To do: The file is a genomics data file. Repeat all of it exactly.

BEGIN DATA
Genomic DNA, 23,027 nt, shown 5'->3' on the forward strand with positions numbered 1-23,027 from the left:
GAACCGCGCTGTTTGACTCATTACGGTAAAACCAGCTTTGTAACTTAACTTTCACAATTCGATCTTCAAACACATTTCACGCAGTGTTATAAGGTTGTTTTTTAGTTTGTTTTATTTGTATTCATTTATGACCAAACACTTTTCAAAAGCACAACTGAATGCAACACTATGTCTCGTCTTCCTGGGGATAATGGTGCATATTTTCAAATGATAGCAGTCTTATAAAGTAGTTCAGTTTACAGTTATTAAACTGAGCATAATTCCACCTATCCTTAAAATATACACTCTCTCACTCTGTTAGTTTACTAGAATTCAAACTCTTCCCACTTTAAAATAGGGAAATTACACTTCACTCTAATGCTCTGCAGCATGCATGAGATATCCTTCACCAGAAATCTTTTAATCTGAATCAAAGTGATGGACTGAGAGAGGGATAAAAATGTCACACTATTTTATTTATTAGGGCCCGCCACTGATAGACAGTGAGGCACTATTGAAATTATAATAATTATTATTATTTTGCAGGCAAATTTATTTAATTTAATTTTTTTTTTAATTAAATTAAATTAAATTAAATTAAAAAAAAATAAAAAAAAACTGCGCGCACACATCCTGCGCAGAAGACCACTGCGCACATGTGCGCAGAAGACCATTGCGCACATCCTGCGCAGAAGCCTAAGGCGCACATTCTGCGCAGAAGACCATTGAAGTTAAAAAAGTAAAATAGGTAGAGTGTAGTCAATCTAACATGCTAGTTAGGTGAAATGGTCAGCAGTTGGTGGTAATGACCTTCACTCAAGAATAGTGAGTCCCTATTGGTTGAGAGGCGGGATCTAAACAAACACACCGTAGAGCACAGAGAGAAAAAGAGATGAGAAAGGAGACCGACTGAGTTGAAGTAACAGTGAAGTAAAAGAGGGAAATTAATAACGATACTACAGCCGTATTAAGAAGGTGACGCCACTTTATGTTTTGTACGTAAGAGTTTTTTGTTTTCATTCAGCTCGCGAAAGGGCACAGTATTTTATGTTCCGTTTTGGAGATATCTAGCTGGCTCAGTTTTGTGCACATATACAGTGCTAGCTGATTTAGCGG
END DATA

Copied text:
Genomic DNA, 23,027 nt, shown 5'->3' on the forward strand with positions numbered 1-23,027 from the left:
GAACCGCGCTGTTTGACTCATTACGGTAAAACCAGCTTTGTAACTTAACTTTCACAATTCGATCTTCAAACACATTTCACGCAGTGTTATAAGGTTGTTTTTTAGTTTGTTTTATTTGTATTCATTTATGACCAAACACTTTTCAAAAGCACAACTGAATGCAACACTATGTCTCGTCTTCCTGGGGATAATGGTGCATATTTTCAAATGATAGCAGTCTTATAAAGTAGTTCAGTTTACAGTTATTAAACTGAGCATAATTCCACCTATCCTTAAAATATACACTCTCTCACTCTGTTAGTTTACTAGAATTCAAACTCTTCCCACTTTAAAATAGGGAAATTACACTTCACTCTAATGCTCTGCAGCATGCATGAGATATCCTTCACCAGAAATCTTTTAATCTGAATCAAAGTGATGGACTGAGAGAGGGATAAAAATGTCACACTATTTTATTTATTAGGGCCCGCCACTGATAGACAGTGAGGCACTATTGAAATTATAATAATTATTATTATTTTGCAGGCAAATTTATTTAATTTAATTTTTTTTTTAATTAAATTAAATTAAATTAAATTAAAAAAAAATAAAAAAAAACTGCGCGCACACATCCTGCGCAGAAGACCACTGCGCACATGTGCGCAGAAGACCATTGCGCACATCCTGCGCAGAAGCCTAAGGCGCACATTCTGCGCAGAAGACCATTGAAGTTAAAAAAGTAAAATAGGTAGAGTGTAGTCAATCTAACATGCTAGTTAGGTGAAATGGTCAGCAGTTGGTGGTAATGACCTTCACTCAAGAATAGTGAGTCCCTATTGGTTGAGAGGCGGGATCTAAACAAACACACCGTAGAGCACAGAGAGAAAAAGAGATGAGAAAGGAGACCGACTGAGTTGAAGTAACAGTGAAGTAAAAGAGGGAAATTAATAACGATACTACAGCCGTATTAAGAAGGTGACGCCACTTTATGTTTTGTACGTAAGAGTTTTTTGTTTTCATTCAGCTCGCGAAAGGGCACAGTATTTTATGTTCCGTTTTGGAGATATCTAGCTGGCTCAGTTTTGTGCACATATACAGTGCTAGCTGATTTAGCGG